Hadrian’s Wall Walk Day Two


We had slept fitfully. Another different bed. The sun shone through the curtains as we drank our tea and nibbled the hotel biscuits in bed. Then we prepared for the day. Flasks of hot tea, bottles of water, snacks and packing the rucksack. Checking the weather apps. Another glorious day.

Over breakfast, we checked our general health. It would become part of the morning routine. Aches, pains, blisters? The breakfast was okay, but the Premier Inn has spoilt us with its extensive array of breakfast products and this morning, we found it limited. But we managed to fill ourselves up that would hopefully last us til lunchtime.

We got our rucksacks. We had ordered a taxi to take us back to Heddon-on-the-Wall and the exactly same spot where we stopped last night. It wasn’t cheating. We took a selfie to remind us in later years, how we managed to miss a hotel and set off. We headed first, to the edge of the village and the first glimpse of the Wall. A long stretch of stone and mortar heading gently down a slope in a field. It didn’t seem real that 1800 years earlier, Roman centurions had lived and worked here in arduous conditions and we stood there, chatting to a dog walker as cars whizzed by on the main road and an housing estate abutted the field.

We said our goodbyes to owner and dog and walked through the village to the military road that took us towards our next destination. It was long and straight, houses on one side and countryside on the other. We crossed over the A69, a busy dual carriageway and dropped into a field. The sun got warmer and we shed our jumpers. We were gradually climbing. We walked fields, clambered over stiles, went through gates. We came across an isolated information board describing a long buried Roman tower in the middle of a field. We chatted to another couple who were hiking to Newcastle with their little terrier dog. We walked alongside the military road, a typical straight Roman road, now the B6318 where cars whizzed by constantly. We kept crossing this road, but always walked next door to it. There was good reason as this was Hadrians Wall. Over the centuries, various roads have been built over the foundations. The Wall itself had been robbed of its stones by the locals to build their houses and walls for their livestock many centuries ago. There was no physical wall to see, but you started to get an inkling of how a strategic master plan it was in its day. You could see for miles. We could see the Vallum, the main deep ditch that formed the outer defences of Hadrian’s Wall and other ditches that were part of the structure, so you could get a picture into your head of how it looked. It was a shame the wall had been lost, but our ancestors had no idea of history like we do now and anyway, building a house and shelter for your animals and hay were top priority in those days. Survival was top of the list. And as there was no building merchant lorries around to do a delivery – you used what was at hand – and the Romans had (very conveniently) left a very large stone wall to help yourself to!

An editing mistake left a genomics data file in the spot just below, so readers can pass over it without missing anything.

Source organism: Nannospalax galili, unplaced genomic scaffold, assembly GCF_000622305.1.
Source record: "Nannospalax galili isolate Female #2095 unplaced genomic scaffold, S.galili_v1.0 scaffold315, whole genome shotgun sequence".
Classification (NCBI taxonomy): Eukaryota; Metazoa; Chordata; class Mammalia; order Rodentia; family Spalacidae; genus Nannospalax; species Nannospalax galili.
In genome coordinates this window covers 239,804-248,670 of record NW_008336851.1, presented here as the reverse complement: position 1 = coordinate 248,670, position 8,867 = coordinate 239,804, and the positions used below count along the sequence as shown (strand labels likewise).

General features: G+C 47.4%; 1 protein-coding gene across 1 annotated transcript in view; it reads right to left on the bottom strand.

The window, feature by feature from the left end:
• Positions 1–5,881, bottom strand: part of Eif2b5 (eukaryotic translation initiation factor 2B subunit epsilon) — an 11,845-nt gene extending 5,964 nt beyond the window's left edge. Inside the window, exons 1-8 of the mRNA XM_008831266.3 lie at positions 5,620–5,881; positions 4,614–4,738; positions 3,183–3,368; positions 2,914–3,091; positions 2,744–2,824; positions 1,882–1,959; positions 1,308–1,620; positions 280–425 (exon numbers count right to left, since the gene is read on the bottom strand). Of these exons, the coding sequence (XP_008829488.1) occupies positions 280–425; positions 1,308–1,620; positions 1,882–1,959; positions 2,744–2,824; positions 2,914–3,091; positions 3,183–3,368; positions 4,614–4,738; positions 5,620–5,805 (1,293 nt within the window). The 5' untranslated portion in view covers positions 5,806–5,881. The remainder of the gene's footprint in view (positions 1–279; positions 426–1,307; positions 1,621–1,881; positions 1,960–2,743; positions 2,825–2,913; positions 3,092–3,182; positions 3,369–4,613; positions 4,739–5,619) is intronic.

We walked at a good pace, through an arable landscape dotted with haystacks. The sky was blue, the fields were yellow. There were great views to be seen – gentle rolling countryside. Aeroplanes from nearby Newcastle airport flew over us. We still hadn’t escaped city life completely. We stopped for tea and a mouthful of nuts and fruit. Soon a large reservoir appeared in the distance and we wandered down. Here we stopped for quite a while as we didn’t have far to go now – it was just after midday and too early to check in. So we loitered here, enjoying the warm sun on our backs.

We continued on, passing through little hamlet of houses called Harlow Hill sitting beside this busy road – it was the first sign of habitation since Heddon-on-the-Wall some 4 miles away. Finally we rock up to our next overnight stop – the Robin Hood Hotel, sitting alone on a long stretch of straight road. We were far too early so we wandered down the road to a farm that had diversified with little retail outlets and a very welcomed cafe. We sat outside, easing our walking boots off and letting our feet see some sunlight. We enjoyed sandwiches and a coffee as we studied our maps. We had done just 6 miles, which really should of been nearer 9 had we started from Newburn. A new obsession rose its head as we now compared how many steps we had taken, how many miles we had walked and how many flights of stairs we had climbed via our iPhones and watches. It was a game of Top Trumps.

Fulfilled, we sauntered back to the hotel and checked in. We had a lovely room that overlooked the car park, the main road and the vast vista of Northumbrian countryside. We showered, clambered into fresh clothes, and relaxed. There was a lovely window seat to watch patrons of the pub come and go. The Robin Hood Inn was surprising popular considering it was miles from anywhere and a steady stream of customers pulled in.


Later we went downstairs to the bar, armed with our travel books and maps and sat drinking beer and cider. We discussed today’s aches and pains. We ordered food and enjoyed a really lovely meal. The best yet. It started a page in our travel log to rate our plate for breakfasts and evening meals as well as the actual accommodation. Our eyes were bigger than our bellies and we overindulged. But we needed all the calories and energy we could get – well that was our excuse. Eventually we went back upstairs, sorted out our rucksacks and laid out clothes for tomorrow. It has been a relatively easy day – tomorrow was a good 10 miles to Wall. The beds were soft and deep, the duvets thick and cosy and we were soon gently snoring.

Author: apathtosomewhere

Come with me and my dog on my meanderings around northern England and further afield, encountering all walks of life and everything in between!

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